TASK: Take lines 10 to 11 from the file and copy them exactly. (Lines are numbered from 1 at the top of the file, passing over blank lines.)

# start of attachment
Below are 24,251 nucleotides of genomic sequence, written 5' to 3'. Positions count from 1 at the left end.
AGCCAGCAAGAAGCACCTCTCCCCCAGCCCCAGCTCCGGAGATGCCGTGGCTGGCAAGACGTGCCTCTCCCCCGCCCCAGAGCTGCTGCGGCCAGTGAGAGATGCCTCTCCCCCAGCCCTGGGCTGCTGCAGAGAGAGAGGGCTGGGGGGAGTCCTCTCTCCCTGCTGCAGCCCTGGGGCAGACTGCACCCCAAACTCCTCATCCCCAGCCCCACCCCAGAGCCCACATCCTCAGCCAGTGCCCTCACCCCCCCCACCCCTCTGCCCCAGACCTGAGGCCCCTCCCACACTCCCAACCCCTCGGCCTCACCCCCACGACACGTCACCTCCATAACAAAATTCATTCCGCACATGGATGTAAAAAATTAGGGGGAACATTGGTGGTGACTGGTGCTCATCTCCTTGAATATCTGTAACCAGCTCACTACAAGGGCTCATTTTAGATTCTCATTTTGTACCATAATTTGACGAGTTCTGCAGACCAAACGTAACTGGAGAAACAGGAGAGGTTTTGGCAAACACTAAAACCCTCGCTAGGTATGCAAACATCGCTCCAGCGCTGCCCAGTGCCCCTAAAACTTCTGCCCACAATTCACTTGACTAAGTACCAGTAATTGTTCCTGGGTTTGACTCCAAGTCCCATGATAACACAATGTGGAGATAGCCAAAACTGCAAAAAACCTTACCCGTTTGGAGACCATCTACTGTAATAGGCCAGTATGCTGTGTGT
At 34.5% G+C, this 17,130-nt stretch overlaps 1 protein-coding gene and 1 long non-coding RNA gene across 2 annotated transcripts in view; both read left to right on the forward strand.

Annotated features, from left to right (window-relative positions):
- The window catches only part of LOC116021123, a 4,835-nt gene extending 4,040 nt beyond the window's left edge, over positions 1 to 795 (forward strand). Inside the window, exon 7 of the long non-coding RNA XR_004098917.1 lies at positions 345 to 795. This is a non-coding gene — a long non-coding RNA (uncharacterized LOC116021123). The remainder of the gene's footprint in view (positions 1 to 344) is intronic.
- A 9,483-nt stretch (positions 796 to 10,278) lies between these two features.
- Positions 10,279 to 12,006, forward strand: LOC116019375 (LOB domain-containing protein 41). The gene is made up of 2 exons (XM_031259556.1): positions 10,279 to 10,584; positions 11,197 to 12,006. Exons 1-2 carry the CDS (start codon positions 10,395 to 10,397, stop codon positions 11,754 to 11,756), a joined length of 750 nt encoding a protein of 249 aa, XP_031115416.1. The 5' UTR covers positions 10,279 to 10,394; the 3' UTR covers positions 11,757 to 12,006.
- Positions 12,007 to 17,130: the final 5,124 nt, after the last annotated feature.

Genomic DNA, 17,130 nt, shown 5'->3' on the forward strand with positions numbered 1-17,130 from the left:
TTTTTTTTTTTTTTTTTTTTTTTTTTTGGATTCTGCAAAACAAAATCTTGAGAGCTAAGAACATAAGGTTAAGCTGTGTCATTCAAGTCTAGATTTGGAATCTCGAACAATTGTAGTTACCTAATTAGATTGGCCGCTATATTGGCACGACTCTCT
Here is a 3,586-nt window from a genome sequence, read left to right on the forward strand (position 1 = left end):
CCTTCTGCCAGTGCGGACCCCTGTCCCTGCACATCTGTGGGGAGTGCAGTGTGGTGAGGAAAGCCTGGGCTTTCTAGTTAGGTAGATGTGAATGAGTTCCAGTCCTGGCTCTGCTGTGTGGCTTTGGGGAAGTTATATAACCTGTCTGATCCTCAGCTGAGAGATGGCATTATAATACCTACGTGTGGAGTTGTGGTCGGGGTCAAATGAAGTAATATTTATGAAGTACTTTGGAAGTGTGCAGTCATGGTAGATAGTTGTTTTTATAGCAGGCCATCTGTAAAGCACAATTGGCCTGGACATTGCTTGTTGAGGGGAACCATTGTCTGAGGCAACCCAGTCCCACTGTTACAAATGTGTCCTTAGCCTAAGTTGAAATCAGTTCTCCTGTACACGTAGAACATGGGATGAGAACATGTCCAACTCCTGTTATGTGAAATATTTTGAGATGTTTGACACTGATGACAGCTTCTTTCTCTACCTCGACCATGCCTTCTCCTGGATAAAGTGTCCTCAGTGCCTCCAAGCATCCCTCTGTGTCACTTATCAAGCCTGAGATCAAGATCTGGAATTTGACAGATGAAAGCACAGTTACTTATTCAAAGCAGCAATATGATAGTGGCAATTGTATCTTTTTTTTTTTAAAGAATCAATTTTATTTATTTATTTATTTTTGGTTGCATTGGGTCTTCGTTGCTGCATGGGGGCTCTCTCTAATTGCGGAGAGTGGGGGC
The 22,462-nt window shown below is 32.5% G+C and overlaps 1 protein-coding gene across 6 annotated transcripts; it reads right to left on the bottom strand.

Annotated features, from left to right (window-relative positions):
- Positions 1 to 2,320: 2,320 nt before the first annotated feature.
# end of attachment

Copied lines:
TTTTTTTTTTTTTTTTTTTTTTTTTTTGGATTCTGCAAAACAAAATCTTGAGAGCTAAGAACATAAGGTTAAGCTGTGTCATTCAAGTCTAGATTTGGAATCTCGAACAATTGTAGTTACCTAATTAGATTGGCCGCTATATTGGCACGACTCTCT
Here is a 3,586-nt window from a genome sequence, read left to right on the forward strand (position 1 = left end):